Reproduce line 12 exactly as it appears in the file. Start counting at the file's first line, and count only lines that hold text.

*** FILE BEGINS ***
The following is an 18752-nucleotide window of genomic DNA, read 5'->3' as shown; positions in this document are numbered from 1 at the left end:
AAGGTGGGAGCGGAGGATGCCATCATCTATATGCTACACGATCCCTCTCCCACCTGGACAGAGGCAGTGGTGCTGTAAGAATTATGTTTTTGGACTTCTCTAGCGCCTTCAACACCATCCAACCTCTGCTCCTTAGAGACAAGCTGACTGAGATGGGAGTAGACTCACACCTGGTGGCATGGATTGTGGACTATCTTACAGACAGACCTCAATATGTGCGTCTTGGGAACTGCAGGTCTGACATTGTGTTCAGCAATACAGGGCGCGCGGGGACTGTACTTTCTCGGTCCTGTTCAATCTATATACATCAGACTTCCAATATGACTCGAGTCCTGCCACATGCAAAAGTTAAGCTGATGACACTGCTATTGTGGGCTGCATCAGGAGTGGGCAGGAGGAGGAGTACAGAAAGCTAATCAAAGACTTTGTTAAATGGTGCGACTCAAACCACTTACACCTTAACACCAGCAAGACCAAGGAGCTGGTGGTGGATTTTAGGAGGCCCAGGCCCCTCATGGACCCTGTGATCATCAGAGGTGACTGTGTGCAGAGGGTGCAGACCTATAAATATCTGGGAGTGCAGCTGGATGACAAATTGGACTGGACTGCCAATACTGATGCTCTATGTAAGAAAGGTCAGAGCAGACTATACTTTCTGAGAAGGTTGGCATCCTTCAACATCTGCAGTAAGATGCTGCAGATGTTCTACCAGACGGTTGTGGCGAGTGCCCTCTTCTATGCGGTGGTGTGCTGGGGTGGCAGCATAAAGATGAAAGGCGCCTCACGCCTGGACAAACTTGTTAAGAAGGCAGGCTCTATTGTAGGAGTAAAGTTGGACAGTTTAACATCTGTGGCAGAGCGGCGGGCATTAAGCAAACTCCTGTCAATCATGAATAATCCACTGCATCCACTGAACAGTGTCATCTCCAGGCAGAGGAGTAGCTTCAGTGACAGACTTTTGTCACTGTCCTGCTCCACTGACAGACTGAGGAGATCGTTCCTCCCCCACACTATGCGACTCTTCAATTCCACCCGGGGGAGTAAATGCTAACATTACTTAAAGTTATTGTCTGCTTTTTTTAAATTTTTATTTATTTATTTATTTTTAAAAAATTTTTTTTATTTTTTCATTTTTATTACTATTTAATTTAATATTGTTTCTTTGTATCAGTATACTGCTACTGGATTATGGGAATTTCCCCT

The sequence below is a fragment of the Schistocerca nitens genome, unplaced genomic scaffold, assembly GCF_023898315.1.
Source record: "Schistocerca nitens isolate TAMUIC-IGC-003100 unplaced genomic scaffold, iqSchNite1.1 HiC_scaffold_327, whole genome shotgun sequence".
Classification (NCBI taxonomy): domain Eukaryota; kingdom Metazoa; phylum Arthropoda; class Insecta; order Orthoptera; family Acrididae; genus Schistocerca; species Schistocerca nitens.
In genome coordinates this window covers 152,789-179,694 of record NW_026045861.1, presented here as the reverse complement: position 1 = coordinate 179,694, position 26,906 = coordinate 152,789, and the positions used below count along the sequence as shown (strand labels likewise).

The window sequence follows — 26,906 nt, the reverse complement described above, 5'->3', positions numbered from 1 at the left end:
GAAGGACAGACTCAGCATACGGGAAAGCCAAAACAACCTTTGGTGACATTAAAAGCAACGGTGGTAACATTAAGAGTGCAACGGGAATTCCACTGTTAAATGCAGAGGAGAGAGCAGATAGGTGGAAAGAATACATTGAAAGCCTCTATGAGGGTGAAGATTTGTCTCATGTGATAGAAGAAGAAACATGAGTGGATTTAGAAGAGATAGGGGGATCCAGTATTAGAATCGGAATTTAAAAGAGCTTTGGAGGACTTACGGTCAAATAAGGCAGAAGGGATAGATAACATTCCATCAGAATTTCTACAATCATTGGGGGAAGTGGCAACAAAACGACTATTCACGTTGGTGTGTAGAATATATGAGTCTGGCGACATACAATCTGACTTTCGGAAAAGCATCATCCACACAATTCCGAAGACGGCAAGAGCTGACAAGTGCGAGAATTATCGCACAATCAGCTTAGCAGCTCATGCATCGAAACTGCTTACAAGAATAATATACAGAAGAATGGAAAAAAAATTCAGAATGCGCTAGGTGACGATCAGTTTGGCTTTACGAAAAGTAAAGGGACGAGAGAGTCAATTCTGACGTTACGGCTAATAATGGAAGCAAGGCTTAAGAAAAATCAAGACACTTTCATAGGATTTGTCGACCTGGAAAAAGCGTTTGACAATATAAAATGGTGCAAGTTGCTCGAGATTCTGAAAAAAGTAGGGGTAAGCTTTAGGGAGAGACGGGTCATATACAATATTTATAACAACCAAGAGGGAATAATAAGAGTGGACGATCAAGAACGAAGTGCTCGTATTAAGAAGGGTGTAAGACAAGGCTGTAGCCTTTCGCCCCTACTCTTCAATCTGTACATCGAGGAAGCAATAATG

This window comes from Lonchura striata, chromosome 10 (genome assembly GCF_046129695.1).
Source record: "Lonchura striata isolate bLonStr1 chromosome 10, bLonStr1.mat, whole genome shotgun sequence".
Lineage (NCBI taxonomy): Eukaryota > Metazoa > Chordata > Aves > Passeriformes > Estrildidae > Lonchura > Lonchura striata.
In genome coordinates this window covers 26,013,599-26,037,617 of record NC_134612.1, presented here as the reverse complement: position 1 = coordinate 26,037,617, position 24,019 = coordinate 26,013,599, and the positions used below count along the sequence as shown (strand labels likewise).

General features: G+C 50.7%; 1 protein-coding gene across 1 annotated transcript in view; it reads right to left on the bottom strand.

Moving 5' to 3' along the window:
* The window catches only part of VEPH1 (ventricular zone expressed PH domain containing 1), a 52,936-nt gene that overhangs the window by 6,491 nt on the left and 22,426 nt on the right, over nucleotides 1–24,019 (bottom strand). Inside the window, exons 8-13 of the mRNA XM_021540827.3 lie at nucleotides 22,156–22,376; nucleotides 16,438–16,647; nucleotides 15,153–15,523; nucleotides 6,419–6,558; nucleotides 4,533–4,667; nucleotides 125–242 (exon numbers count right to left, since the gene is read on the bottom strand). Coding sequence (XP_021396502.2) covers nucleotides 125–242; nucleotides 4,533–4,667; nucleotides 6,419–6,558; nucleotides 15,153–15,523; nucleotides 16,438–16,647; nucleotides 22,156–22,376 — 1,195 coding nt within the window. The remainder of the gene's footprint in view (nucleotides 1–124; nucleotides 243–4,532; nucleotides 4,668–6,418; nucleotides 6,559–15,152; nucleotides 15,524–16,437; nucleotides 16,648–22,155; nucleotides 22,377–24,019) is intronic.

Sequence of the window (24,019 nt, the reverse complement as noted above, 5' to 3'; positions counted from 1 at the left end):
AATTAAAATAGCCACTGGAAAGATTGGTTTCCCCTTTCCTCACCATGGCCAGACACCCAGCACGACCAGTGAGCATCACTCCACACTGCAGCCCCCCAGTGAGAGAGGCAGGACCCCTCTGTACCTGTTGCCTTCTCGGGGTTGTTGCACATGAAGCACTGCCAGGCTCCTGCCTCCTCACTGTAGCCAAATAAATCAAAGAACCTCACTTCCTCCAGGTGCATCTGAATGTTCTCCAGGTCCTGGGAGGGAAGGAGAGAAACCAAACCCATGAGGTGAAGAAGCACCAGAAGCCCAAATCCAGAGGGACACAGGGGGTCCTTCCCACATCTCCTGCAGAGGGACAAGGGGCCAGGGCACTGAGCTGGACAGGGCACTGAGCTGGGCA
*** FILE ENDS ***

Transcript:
In genome coordinates this window covers 26,013,599-26,037,617 of record NC_134612.1, presented here as the reverse complement: position 1 = coordinate 26,037,617, position 24,019 = coordinate 26,013,599, and the positions used below count along the sequence as shown (strand labels likewise).